Molecular diagnosis of a benign proliferative nodule developing in a congenital melanocytic nevus in a 3-month-old infant. - Journal of the American Academy of Dermatology
Small and intermediate congenital melanocytic nevi have a lifetime risk of developing melanoma estimated to range from 0% to 5%. Secondary benign melanocytic proliferations commonly arise in congenital melanocytic nevi; however, some are difficult to definitively distinguish from malignant melanoma based on clinical features and conventional histology. Herein, we describe the use of comparative genomic hybridization in supporting the diagnosis of a deep penetrating nevus developing within a congenital melanocytic nevus of a 3-month-old infant.
Pediatric surgical pearls: minimizing complications. - Seminars in cutaneous medicine and surgery
Performing dermatologic surgery in infants and children presents unique challenges. A thorough understanding of both pediatric developmental milestones and their unique surgical circumstances is essential to providing optimal dermatologic care of the pediatric patient. In this work, we combine the authors' experiences with data from the literature to provide pediatric dermatologic procedural pearls.
Neurocutaneous melanosis. - Seminars in cutaneous medicine and surgery
Neurocutaneous melanosis (NCM) is a rare congenital disorder characterized by the presence of large or multiple congenital melanocytic nevi in association with benign or malignant proliferation of melanocytes in the leptomeninges. NCM is believed to occur as a consequence of an error in morphogenesis in neural ectoderm in the developing embryo. Animal models suggest that aberrant expression of the hepatocyte growth factor/scatter factor (HGF/SF) may be involved in the pathogenesis in the NCM. While the majority of patients with NCM have large congenital melanocytic nevi in a posterior axial distribution, a significant proportion of patients present with multiple smaller nevi in the absence of a single larger lesion. Neurologic manifestations generally occur within the first two years of life, and are often related to increased intracranial pressure. Associated structural anomalies of the CNS have been reported in NCM, particularly the Dandy-Walker complex. The long-term clinical significance of characteristic magnetic resonance findings in neurologically asymptomatic patients is unclear. Approximately half of NCM patients develop CNS melanoma. The prognosis of symptomatic patients remains poor.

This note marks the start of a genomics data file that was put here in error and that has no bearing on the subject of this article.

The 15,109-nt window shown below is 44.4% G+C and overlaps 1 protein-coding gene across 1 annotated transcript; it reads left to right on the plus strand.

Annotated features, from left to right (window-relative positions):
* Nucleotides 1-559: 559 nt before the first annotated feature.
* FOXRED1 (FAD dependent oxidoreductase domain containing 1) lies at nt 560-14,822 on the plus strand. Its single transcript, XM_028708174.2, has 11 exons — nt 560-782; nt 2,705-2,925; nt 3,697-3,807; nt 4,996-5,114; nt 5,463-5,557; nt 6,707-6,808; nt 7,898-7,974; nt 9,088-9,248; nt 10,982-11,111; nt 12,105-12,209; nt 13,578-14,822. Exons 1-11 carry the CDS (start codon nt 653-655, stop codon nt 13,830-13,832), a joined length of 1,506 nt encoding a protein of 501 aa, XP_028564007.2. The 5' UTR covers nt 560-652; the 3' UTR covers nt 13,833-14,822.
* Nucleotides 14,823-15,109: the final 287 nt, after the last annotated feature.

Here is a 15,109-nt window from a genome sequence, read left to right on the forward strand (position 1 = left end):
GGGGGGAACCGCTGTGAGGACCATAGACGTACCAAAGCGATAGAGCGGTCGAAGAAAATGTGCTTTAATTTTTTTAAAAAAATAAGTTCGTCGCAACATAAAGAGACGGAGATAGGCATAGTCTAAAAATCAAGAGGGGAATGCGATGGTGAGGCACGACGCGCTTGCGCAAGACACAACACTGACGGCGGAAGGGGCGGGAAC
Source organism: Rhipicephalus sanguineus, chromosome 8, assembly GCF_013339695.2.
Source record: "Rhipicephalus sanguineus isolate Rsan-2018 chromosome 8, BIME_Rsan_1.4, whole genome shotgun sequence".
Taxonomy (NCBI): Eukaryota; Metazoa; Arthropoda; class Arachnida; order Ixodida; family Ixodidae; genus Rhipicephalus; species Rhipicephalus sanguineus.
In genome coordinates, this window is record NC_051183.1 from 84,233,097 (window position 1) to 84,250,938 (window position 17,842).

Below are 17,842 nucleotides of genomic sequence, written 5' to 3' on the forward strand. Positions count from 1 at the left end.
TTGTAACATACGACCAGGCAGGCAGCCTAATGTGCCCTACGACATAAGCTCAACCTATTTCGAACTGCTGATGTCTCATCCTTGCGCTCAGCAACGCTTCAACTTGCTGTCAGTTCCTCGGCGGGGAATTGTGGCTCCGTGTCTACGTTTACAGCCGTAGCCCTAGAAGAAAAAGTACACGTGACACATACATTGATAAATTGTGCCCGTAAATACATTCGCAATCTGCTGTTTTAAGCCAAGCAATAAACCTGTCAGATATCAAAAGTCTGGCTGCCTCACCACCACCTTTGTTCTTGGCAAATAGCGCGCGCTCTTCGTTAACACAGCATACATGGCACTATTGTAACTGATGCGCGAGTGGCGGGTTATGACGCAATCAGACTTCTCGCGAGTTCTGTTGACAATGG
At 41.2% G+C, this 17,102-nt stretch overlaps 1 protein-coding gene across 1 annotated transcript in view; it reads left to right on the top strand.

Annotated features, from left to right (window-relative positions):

Congenital melanocytic nevi: an update for the pediatrician. - Current opinion in pediatrics
While melanoma is uncommon in childhood, recent evidence suggests that its incidence is increasing in both adolescence and adulthood. Risk factors may be identifiable during childhood and include congenital nevi. Large congenital nevi carry a significantly increased risk for the development of melanoma, both cutaneous and extracutaneous. This risk appears to be greatest during early childhood. Large congenital nevi, particularly those overlying the head and neck, may also be associated with neurocutaneous melanosis. Symptomatic neurocutaneous melanosis, although rare, carries a poor prognosis. Conversely, asymptomatic neurocutaneous melanosis may be more common than previously recognized. For the most part, large congenital nevi are treated with primary excisions and closures, assisted by tissue-expansion techniques and skin grafting. Until the associated risks are better defined, therapy of small congenital nevi should be individualized, with consideration given to additional melanoma risk factors.